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Research Project: Management of Temperate-Adapted Fruit, Nut, and Specialty Crop Genetic Resources and Associated Information

Location: National Clonal Germplasm Repository

Title: Repository contributions to Rubus research

Author
item Bushakra, Jill
item Alice, Lawrance A - Western Kentucky University
item Carter, Katie - Oregon State University
item Dossett, Michael - British Columbia Blueberry Council
item Liston, Aaron - Oregon State University
item Meiers, Ruth - Wageningen University
item Mulch, Christina - Oregon State University
item Peterson, Mary
item Vining, K.j. - Oregon State University
item Zurn, Jason
item Finn, Chad
item Bassil, Nahla
item Hummer, Kim

Submitted to: North American Raspberry & Blackberry Association Meeting
Publication Type: Abstract Only
Publication Acceptance Date: 2/9/2018
Publication Date: 2/21/2018
Citation: Bushakra, J., Alice, L., Carter, K., Dossett, M., Liston, A., Meiers, R., Mulch, C., Peterson, M.E., Vining, K., Zurn, J.D., Finn, C.E., Bassil, N.V., Hummer, K.E. 2018. Repository contributions to Rubus research. North American Raspberry & Blackberry Association Meeting. North American Raspberry & Blackberry Association Meeting.

Interpretive Summary: The USDA National Plant Germplasm System is a nation-wide source for global genetic resources. The National Clonal Germplasm Repository (NCGR) in Corvallis, OR, maintains crops and crop wild relatives for the Willamette Valley including pear, raspberry and blackberry, strawberry, blueberry, gooseberry and currant, hazelnut, hops, mint and many other genera. Each year researchers from around the world request materials from these collections for research on molecular, breeding, disease, and other projects. We are highlighting four Rubus-specific research projects using the Repository resources. The evolutionary relationships of the many species of Rubus is being teased out using molecular tools and the diversity of the Repository collection in collaboration with Oregon State and Western Kentucky Universities. The pedigree of the cultivar Boysen is being tested using molecular fingerprinting of multiple Boysen accessions and its possible parents. Research in collaboration with Wageningen University in The Netherlands is looking into the genes that control resistance to powdery mildew that infects red raspberry. Collaboration with Agriculture and Agri-Food Canada is looking into identifying the genes responsible for resistance to aphid feeding in black raspberry to reduce the occurrence of the aphid-borne Black raspberry necrosis virus complex. These four research projects, and many others, are made more accessible to the researchers by the availability of wide genetic diversity maintained at NCGR.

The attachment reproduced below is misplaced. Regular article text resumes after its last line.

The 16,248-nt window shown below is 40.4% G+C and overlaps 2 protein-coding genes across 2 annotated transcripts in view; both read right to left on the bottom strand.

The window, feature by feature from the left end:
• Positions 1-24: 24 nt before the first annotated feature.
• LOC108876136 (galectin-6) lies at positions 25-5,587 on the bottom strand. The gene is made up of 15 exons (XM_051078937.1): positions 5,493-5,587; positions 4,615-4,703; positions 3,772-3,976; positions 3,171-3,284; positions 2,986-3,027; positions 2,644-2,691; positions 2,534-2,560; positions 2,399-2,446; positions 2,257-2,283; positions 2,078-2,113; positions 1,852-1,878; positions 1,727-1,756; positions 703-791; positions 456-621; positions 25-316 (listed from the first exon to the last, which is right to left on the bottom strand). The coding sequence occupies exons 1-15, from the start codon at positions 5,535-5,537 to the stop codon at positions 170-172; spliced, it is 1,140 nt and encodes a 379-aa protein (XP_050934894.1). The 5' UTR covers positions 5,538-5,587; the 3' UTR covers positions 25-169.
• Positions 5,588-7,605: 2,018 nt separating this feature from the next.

Technical Abstract: The USDA National Plant Germplasm System is a nation-wide source for global genetic resources. The National Clonal Germplasm Repository (NCGR) in Corvallis, OR, maintains crops and crop wild relatives for the Willamette Valley including pear, raspberry and blackberry, strawberry, blueberry, gooseberry and currant, hazelnut, hops, mint and many other genera. Each year researchers from around the world request materials from these collections for research on molecular, breeding, disease, and other projects. We are highlighting four Rubus-specific research projects using the Repository resources. The evolutionary relationships of the many species of Rubus is being teased out using molecular tools and the diversity of the Repository collection in collaboration with Oregon State and Western Kentucky Universities. The pedigree of the cultivar Boysen is being tested using molecular fingerprinting of multiple Boysen accessions and its possible parents. Research in collaboration with Wageningen University in The Netherlands is looking into the genes that control resistance to powdery mildew that infects red raspberry. Collaboration with Agriculture and Agri-Food Canada is looking into identifying the genes responsible for resistance to aphid feeding in black raspberry to reduce the occurrence of the aphid-borne Black raspberry necrosis virus complex. These four research projects, and many others, are made more accessible to the researchers by the availability of wide genetic diversity maintained at NCGR.